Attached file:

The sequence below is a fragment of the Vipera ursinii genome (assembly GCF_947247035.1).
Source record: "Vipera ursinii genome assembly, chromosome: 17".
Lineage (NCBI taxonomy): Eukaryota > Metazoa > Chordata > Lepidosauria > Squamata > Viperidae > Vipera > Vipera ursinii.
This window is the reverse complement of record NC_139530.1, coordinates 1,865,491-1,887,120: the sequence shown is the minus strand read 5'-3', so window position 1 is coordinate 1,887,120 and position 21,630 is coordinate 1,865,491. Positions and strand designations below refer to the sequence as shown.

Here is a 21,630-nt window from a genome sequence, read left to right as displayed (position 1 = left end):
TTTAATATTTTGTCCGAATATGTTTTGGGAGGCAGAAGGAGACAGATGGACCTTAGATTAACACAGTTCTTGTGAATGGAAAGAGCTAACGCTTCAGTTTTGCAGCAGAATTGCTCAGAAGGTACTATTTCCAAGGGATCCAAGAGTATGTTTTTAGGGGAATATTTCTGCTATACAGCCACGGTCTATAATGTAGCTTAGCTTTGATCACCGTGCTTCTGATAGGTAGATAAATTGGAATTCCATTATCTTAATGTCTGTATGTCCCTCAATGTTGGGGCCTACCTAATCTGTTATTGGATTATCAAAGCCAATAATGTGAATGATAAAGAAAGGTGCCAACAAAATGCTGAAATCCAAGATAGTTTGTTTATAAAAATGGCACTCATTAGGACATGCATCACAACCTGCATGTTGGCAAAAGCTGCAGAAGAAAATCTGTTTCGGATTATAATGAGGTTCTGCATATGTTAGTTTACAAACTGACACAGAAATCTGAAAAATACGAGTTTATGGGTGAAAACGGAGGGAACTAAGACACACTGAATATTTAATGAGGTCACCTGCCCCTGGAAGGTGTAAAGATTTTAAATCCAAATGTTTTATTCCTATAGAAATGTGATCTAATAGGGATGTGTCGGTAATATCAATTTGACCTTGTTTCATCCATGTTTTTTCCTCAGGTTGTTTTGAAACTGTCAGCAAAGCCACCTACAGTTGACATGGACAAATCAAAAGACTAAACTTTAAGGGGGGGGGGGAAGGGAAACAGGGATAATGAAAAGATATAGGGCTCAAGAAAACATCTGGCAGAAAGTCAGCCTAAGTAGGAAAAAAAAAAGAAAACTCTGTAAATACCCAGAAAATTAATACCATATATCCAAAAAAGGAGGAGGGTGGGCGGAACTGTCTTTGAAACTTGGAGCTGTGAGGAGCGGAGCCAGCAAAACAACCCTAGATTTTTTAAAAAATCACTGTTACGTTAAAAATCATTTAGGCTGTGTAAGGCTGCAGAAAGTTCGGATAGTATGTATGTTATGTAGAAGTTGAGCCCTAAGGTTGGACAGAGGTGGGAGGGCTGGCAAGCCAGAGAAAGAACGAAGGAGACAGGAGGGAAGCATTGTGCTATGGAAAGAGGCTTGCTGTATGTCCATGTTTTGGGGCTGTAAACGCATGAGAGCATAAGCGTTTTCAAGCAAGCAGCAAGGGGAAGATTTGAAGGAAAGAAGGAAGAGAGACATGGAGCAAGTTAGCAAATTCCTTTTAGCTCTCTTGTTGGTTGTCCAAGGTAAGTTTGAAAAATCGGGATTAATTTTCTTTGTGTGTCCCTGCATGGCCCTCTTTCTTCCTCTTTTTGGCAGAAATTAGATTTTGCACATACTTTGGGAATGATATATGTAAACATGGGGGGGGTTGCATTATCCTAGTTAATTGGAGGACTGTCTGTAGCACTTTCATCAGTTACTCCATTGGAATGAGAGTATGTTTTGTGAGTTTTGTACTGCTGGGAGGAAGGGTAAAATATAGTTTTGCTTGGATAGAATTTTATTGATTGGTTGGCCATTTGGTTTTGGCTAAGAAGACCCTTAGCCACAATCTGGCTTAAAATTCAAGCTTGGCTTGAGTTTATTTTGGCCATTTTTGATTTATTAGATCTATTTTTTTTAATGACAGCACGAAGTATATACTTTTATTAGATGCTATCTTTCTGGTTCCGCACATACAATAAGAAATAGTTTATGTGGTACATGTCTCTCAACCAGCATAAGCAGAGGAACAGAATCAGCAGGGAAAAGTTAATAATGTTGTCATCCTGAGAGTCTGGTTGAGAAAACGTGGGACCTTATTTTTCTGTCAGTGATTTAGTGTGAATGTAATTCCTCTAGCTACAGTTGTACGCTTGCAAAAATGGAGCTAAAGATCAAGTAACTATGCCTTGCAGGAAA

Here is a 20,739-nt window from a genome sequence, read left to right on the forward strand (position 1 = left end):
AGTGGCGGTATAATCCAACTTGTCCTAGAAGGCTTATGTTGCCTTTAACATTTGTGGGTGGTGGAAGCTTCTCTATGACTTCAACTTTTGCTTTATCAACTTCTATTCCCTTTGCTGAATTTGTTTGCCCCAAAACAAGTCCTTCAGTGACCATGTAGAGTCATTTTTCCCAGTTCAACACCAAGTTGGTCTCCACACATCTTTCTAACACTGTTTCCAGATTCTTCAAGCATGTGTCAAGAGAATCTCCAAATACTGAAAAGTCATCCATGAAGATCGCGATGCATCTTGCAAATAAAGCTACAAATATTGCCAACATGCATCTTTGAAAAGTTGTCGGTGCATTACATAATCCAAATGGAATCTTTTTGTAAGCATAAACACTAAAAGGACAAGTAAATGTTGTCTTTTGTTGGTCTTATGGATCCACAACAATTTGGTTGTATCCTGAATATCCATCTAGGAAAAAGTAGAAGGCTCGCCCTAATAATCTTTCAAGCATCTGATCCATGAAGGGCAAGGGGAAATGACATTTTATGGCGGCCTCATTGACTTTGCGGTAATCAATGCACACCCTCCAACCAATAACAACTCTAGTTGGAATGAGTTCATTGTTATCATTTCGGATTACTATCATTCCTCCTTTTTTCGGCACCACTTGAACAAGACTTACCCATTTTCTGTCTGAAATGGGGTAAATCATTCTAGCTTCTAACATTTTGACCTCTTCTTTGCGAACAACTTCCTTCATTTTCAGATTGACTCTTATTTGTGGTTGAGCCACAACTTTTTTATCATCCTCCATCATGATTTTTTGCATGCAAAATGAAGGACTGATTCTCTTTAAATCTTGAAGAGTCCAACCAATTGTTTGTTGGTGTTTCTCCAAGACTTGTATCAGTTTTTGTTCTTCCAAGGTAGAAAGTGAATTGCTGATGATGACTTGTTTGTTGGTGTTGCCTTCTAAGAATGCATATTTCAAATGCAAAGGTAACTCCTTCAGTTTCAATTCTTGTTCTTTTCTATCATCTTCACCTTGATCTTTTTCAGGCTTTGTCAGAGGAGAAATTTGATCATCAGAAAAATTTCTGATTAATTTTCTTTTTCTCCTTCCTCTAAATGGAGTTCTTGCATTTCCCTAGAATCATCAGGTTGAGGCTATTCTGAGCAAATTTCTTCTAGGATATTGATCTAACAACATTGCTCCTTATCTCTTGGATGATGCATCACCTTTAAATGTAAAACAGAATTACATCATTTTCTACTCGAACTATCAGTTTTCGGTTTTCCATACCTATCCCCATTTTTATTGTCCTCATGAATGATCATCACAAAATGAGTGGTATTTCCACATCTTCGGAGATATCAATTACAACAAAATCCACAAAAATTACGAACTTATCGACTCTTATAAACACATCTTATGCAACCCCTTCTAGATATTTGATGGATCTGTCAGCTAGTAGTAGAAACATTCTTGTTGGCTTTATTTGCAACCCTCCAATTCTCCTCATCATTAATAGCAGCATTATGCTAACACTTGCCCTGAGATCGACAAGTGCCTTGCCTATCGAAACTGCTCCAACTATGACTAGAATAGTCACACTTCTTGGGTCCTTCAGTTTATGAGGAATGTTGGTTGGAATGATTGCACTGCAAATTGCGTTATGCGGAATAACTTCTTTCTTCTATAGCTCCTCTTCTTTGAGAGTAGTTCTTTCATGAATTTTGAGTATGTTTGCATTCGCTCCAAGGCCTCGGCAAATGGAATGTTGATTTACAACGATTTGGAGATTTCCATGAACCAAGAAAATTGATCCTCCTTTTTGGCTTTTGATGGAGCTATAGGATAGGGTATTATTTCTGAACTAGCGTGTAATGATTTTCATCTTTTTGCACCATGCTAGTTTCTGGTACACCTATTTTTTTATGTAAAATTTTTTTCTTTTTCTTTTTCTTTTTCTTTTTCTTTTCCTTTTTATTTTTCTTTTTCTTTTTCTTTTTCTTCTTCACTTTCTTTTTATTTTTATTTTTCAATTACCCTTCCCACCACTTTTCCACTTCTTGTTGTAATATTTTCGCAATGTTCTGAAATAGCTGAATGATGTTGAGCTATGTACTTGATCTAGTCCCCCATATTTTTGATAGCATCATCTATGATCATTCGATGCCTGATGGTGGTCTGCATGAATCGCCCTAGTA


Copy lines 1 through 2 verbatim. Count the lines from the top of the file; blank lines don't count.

The sequence below is a fragment of the Vipera ursinii genome (assembly GCF_947247035.1).
Source record: "Vipera ursinii genome assembly, chromosome: 17".